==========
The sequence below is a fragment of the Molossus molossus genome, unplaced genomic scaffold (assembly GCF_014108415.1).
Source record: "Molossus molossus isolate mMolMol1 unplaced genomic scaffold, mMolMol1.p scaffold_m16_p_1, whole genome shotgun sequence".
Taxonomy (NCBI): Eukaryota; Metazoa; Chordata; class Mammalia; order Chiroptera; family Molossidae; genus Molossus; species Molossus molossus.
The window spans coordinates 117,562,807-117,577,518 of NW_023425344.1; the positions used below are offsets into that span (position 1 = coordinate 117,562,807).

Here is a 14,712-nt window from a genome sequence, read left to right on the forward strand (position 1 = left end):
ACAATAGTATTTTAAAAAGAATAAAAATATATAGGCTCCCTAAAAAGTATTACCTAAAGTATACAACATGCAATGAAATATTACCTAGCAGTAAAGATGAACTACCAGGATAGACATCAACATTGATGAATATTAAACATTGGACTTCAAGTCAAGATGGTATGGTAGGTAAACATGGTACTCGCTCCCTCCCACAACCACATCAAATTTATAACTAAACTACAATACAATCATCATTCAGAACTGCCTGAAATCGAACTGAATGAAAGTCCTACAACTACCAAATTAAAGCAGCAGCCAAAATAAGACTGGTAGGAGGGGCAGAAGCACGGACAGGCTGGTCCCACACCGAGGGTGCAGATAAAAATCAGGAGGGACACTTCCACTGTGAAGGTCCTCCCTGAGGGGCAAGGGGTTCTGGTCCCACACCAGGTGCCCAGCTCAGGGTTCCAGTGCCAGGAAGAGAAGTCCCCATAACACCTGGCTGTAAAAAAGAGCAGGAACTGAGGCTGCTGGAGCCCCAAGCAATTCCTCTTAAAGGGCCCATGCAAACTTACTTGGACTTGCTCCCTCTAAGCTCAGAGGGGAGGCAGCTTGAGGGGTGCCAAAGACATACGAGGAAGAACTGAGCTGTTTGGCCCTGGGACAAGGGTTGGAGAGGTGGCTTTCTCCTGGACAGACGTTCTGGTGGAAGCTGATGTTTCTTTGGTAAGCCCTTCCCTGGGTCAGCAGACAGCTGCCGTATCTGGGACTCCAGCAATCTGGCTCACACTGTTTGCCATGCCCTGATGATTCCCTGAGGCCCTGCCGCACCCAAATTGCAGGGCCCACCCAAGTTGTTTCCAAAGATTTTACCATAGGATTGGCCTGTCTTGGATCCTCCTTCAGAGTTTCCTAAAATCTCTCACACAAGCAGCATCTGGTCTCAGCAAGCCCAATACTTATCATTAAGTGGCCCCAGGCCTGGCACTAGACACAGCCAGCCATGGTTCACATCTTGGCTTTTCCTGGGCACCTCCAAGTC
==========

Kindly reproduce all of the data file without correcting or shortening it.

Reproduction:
The sequence below is a fragment of the Molossus molossus genome, unplaced genomic scaffold (assembly GCF_014108415.1).
Source record: "Molossus molossus isolate mMolMol1 unplaced genomic scaffold, mMolMol1.p scaffold_m16_p_1, whole genome shotgun sequence".
Taxonomy (NCBI): Eukaryota; Metazoa; Chordata; class Mammalia; order Chiroptera; family Molossidae; genus Molossus; species Molossus molossus.
The window spans coordinates 117,562,807-117,577,518 of NW_023425344.1; the positions used below are offsets into that span (position 1 = coordinate 117,562,807).

Here is a 14,712-nt window from a genome sequence, read left to right on the forward strand (position 1 = left end):
ACAATAGTATTTTAAAAAGAATAAAAATATATAGGCTCCCTAAAAAGTATTACCTAAAGTATACAACATGCAATGAAATATTACCTAGCAGTAAAGATGAACTACCAGGATAGACATCAACATTGATGAATATTAAACATTGGACTTCAAGTCAAGATGGTATGGTAGGTAAACATGGTACTCGCTCCCTCCCACAACCACATCAAATTTATAACTAAACTACAATACAATCATCATTCAGAACTGCCTGAAATCGAACTGAATGAAAGTCCTACAACTACCAAATTAAAGCAGCAGCCAAAATAAGACTGGTAGGAGGGGCAGAAGCACGGACAGGCTGGTCCCACACCGAGGGTGCAGATAAAAATCAGGAGGGACACTTCCACTGTGAAGGTCCTCCCTGAGGGGCAAGGGGTTCTGGTCCCACACCAGGTGCCCAGCTCAGGGTTCCAGTGCCAGGAAGAGAAGTCCCCATAACACCTGGCTGTAAAAAAGAGCAGGAACTGAGGCTGCTGGAGCCCCAAGCAATTCCTCTTAAAGGGCCCATGCAAACTTACTTGGACTTGCTCCCTCTAAGCTCAGAGGGGAGGCAGCTTGAGGGGTGCCAAAGACATACGAGGAAGAACTGAGCTGTTTGGCCCTGGGACAAGGGTTGGAGAGGTGGCTTTCTCCTGGACAGACGTTCTGGTGGAAGCTGATGTTTCTTTGGTAAGCCCTTCCCTGGGTCAGCAGACAGCTGCCGTATCTGGGACTCCAGCAATCTGGCTCACACTGTTTGCCATGCCCTGATGATTCCCTGAGGCCCTGCCGCACCCAAATTGCAGGGCCCACCCAAGTTGTTTCCAAAGATTTTACCATAGGATTGGCCTGTCTTGGATCCTCCTTCAGAGTTTCCTAAAATCTCTCACACAAGCAGCATCTGGTCTCAGCAAGCCCAATACTTATCATTAAGTGGCCCCAGGCCTGGCACTAGACACAGCCAGCCATGGTTCACATCTTGGCTTTTCCTGGGCACCTCCAAGTC